While speakers at the Air Traffic Control Association’s annual convention in Washington in October discussed a wide range of ATC technologies, both current and future, several presentations touched on a common underlying theme: where will the money come from?
Funding, of course, has always been vital to ATC improvements, but only at the past few association conventions has it gained increasing attention among industry and government attendees. The old days of the 1980s and 1990s, when program funding appeared to be almost a given, are long gone and with them the FAA’s frequently delayed and often grossly over-budget major projects that regularly drew the ire of Congress.
Today, funding and cost control are key issues, and the FAA appears to have accepted that. In her opening address to the convention, FAA Administrator Marion Blakey reported that 97 percent of her agency’s FY2006 capital programs were on time and under budget. These included WAAS, to enhance GPS; ASDE-X, to reduce runway incursions; and ERAM, which she described as a system that “puts ATC’s current mainframe computer and its 30-year-old architecture in the rear-view mirror.”
For FY2007, she noted, ADS-B has a start-up budget of $80 million, but with follow-on nationwide implementation costs of “hundreds of millions.” And it is in the future that Blakey sees the major challenge, stating that “the FAA’s ability to fund the system of tomorrow is in serious jeopardy because we’re working under a financing system that harkens back to the days when Pan Am pilots were a big population.”
She added, “The current system is so unpredictable, rising and falling with ticket prices, it becomes impossible to get a handle on our tax revenues. That makes it difficult to plan for long-term capital investments.”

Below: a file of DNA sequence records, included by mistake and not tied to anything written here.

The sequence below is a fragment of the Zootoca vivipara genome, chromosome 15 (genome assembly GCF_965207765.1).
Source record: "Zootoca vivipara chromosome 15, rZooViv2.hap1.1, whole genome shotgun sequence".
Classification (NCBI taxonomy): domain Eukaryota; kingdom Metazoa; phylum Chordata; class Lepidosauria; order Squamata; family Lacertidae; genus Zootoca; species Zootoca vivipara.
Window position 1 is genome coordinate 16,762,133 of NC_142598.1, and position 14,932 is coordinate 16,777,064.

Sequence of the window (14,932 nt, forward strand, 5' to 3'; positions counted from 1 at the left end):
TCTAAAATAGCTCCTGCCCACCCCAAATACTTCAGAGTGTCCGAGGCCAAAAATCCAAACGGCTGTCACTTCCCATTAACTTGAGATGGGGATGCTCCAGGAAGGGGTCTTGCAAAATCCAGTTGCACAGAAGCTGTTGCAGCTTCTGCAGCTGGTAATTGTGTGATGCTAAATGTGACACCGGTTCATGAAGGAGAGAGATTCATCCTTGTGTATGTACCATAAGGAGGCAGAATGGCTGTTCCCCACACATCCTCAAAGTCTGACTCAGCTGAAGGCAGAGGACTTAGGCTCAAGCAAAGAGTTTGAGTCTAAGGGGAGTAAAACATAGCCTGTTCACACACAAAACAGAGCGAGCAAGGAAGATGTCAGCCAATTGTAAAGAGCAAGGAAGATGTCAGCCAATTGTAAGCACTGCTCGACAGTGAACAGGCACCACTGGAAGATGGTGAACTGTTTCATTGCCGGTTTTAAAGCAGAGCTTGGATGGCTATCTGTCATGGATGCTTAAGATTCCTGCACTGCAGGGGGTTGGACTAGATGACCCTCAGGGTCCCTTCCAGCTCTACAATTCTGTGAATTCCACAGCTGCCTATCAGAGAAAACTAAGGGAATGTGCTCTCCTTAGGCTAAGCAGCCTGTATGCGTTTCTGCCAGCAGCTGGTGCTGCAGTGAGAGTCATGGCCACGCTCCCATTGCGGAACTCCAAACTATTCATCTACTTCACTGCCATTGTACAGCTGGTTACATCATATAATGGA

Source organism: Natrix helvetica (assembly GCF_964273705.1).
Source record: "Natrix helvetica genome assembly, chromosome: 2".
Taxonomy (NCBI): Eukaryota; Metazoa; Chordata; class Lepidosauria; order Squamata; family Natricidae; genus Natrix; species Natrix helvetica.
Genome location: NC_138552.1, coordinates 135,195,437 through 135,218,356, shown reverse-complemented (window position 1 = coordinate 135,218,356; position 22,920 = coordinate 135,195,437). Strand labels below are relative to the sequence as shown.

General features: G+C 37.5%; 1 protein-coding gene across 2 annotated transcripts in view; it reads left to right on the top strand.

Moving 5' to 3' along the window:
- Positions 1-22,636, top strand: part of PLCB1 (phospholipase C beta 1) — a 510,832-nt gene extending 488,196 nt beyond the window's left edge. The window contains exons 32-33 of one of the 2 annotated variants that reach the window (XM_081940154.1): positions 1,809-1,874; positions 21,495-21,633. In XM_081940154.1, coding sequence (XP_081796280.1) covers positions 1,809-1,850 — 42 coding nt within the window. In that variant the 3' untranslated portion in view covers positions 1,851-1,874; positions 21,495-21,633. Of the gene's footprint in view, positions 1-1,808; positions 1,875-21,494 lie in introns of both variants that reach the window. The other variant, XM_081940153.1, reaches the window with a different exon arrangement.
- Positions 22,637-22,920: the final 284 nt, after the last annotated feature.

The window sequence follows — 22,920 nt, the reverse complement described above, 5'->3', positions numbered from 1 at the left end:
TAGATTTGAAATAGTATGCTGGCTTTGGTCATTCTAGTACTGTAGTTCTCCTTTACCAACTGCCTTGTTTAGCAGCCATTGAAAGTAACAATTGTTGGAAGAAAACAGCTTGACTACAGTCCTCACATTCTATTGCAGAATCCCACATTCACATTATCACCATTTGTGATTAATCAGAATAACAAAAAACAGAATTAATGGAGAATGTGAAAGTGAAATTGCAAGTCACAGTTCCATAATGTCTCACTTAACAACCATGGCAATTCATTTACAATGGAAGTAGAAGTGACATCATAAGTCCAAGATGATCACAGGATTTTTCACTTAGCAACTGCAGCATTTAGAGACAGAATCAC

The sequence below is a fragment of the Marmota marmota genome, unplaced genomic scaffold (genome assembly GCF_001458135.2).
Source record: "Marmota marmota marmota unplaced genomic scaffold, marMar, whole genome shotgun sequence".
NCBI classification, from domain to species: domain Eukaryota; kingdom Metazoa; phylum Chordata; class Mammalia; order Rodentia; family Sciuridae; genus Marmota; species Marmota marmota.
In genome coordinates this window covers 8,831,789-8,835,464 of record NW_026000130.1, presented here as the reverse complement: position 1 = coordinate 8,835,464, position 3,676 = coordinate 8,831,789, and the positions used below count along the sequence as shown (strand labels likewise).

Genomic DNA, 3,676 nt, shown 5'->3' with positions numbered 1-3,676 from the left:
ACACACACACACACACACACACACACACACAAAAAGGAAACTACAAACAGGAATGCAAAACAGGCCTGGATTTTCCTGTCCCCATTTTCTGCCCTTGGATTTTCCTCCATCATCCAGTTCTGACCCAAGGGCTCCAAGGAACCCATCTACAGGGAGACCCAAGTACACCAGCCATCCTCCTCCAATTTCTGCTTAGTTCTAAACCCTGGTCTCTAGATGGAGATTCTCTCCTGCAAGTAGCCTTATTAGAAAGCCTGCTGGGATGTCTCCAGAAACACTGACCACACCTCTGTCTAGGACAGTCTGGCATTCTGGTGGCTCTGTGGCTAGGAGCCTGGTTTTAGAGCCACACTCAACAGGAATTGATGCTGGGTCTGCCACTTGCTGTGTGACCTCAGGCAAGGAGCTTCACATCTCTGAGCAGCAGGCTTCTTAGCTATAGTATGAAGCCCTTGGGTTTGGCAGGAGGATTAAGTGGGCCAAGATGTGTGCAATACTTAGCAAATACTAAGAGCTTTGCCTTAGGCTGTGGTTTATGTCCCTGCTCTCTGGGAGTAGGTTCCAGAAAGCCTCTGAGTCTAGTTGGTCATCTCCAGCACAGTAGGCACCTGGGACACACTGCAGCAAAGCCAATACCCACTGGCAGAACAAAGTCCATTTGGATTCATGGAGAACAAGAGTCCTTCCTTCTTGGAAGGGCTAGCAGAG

Does the System Need Fixing?
Needless to say, AOPA president Phil Boyer had a different view of the situation. In a discussion session later that day, he stated, “If we keep the same efficient and fair funding system we use today, and even if you assume that the FAA’s budget will grow faster than it has in the past, and that there is only a moderate increase in air travel, the Aviation Trust Fund will still have a surplus in 2010.” Boyer said, “There will be sufficient money to modernize ATC,” and stated that modernization will most likely lead to cost savings. “The system isn’t broken,” he said. “Stop trying to fix it.”
Jim Coon, the then-majority staff director of the House Aviation Subcommittee, had a different view. On the convention’s second day, Coon stated that Congress had two concerns about the multi-departmental Joint Planning and Development Office’s plans for the Next Generation Air Transportation System (NGATS).
First, he said, the goal of completing NGATS by 2025 is too late, based on what he described as “the massive growth in air travel,” with an estimated 27,000 new aircraft entering world airline fleets during the next 20 years. Second, he raised the questions about how much the system will cost and where that money will come from.
He noted that the FAA’s Air Traffic Organization estimated it will cost between $15 billion and $18 billion but stated that the FAA predicts a funding gap between its annual capital account and NGATS requirements of between $500 million and $1.2 billion per year over the next five years. This is because most of the FAA’s annual $2.5 billion capital account is spent on keeping the existing ATC system running. Consequently, the FAA might need, on average, an additional $1 billion annually to implement NGATS.
The Aviation Trust Fund is sometimes mentioned as a source, but its revenues are down significantly from the levels projected before 9/11, and with its uncommitted cash balance reduced from $7.3 billion at the end of FY2001 to about $1.9 billion at the end of FY2005. Coon said that leasing and bond issuance had been proposed as funding solutions for NGATS, but went no further into that topic.
On the other hand, he emphasized the importance of recognizing the cost of not moving forward with NGATS, citing the JPDO’s estimate that the cost to the U.S. economy of not proceeding could possibly exceed $400 billion between now and 2025. “We are clearly at a crossroads with respect to air traffic modernization,” he stated. “We can either modernize or we can invoke a demand-management system. In my opinion, the latter is not an option.”
The ATCA Convention preceded the November election, which has significantly changed the Congressional players in this saga. Perhaps prophetically, Coon remarked, “I am certain that all of these issues will be discussed during next year’s FAA reauthorization process.”